While burrowing owls were known to occur at the Site, little information was known about their status or ecology, so the NNSS — proactive on learning about species not yet listed — decided to find out more. Hall launched an exhaustive study, visiting known burrows and searching for new ones. The team installed motion-activated cameras and temperature probes at burrow sites and studied regurgitated pellets to learn more about what they were eating. The resulting published report detailed the owls’ food habits, burrow use, reproduction and activity patterns — all information that allows the NNSS to identify the disturbance impact of proposed work.

In 2005, Dr. Courtney Conway of the U.S. Geological Survey (USGS) received a grant to study burrowing animals throughout Department of Defense and Department of Energy lands. He was particularly interested in looking at migratory linkages — how burrowing animals are linked throughout North America. Suitably, Hall partnered with him. This study continued through 2008.

Owls at NNSS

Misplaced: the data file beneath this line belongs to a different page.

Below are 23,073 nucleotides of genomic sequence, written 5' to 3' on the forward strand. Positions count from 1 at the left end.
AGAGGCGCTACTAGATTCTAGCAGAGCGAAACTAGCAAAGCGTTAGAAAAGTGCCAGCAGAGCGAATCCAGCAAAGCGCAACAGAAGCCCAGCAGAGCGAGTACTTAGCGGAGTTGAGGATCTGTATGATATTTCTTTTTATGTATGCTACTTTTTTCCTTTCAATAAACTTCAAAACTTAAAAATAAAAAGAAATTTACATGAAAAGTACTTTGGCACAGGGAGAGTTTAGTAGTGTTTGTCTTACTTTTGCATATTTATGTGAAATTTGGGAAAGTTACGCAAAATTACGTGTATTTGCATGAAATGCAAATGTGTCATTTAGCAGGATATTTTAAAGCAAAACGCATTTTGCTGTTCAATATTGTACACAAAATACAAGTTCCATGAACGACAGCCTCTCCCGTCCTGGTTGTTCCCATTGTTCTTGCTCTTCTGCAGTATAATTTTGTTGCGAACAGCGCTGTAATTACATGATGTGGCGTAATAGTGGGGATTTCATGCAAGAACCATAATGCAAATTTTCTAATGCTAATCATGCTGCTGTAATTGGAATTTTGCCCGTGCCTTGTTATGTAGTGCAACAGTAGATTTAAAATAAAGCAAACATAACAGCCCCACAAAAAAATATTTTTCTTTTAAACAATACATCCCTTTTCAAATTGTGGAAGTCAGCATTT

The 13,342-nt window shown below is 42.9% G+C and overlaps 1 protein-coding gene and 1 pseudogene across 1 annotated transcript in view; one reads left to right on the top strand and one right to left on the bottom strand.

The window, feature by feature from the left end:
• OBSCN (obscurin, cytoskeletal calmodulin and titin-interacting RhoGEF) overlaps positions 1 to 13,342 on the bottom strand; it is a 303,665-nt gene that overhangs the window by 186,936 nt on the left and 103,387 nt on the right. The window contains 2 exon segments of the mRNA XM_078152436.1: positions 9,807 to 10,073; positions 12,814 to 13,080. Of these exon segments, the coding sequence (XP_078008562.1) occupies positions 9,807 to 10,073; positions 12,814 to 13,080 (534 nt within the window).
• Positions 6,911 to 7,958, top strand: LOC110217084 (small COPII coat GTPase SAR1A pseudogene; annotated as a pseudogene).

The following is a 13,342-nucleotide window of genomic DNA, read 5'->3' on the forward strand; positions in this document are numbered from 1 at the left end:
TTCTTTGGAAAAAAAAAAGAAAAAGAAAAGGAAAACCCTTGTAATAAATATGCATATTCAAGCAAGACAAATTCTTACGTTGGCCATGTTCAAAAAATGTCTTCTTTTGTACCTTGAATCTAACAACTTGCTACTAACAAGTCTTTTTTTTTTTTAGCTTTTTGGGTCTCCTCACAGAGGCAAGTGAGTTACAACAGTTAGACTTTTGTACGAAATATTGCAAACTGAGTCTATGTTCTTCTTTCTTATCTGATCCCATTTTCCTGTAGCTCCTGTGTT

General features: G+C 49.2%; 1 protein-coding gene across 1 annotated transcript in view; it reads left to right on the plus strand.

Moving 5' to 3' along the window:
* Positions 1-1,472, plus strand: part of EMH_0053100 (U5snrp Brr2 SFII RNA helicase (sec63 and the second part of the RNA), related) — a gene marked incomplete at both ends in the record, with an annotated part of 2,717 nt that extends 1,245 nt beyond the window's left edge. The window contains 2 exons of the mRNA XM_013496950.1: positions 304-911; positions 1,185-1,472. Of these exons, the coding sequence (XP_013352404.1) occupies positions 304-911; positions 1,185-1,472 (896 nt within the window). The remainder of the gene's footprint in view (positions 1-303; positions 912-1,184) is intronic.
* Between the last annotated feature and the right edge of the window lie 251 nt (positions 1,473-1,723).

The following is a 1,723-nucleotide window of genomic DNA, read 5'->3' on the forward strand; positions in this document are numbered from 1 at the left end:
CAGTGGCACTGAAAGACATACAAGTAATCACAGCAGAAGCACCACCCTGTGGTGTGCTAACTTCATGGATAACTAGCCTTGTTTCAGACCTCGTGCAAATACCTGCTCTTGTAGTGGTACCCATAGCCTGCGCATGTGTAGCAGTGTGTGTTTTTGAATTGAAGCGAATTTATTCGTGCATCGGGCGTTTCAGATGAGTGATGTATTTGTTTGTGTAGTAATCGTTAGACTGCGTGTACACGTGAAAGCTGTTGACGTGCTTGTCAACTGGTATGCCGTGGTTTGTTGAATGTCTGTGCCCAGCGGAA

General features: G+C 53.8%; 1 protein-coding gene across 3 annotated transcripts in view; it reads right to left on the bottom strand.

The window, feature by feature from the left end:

Burrowing owls

In 2018, Conway shared with Hall a new industry technology he’d begun working with: tracking owls with satellites. Intrigued, Hall brought the technology to the NNSS.

Wanting to know where the Site’s burrowing owls wintered, in June 2019 Hall equipped seven owls with satellite-trackable transmitter, each powered by a tiny solar panel.

“When putting on a transmitter, you have to be careful. You don’t want to impact the bird’s ability to fly and hunt,” Hall said, adding that trackers can weigh no more than 5 percent of a bird’s body weight.

With that in mind, the transmitters used in Hall’s study weigh in at just 5 grams.

Of the seven owls, three wintered in Mexico’s Baja Peninsula and three in Southern California. The seventh owl is thought to have wintered on-site.

The birds who traveled elsewhere all made it to their destination within two to three weeks, and the satellite transmitters allowed Hall to document their migration routes. Of the six who left, one male returned to the Site, within a mile of his home the previous summer. He mated with a different female than last year, and they had five chicks. One of the other six continues to call Nevada home as well and is currently residing just northeast of Tonopah.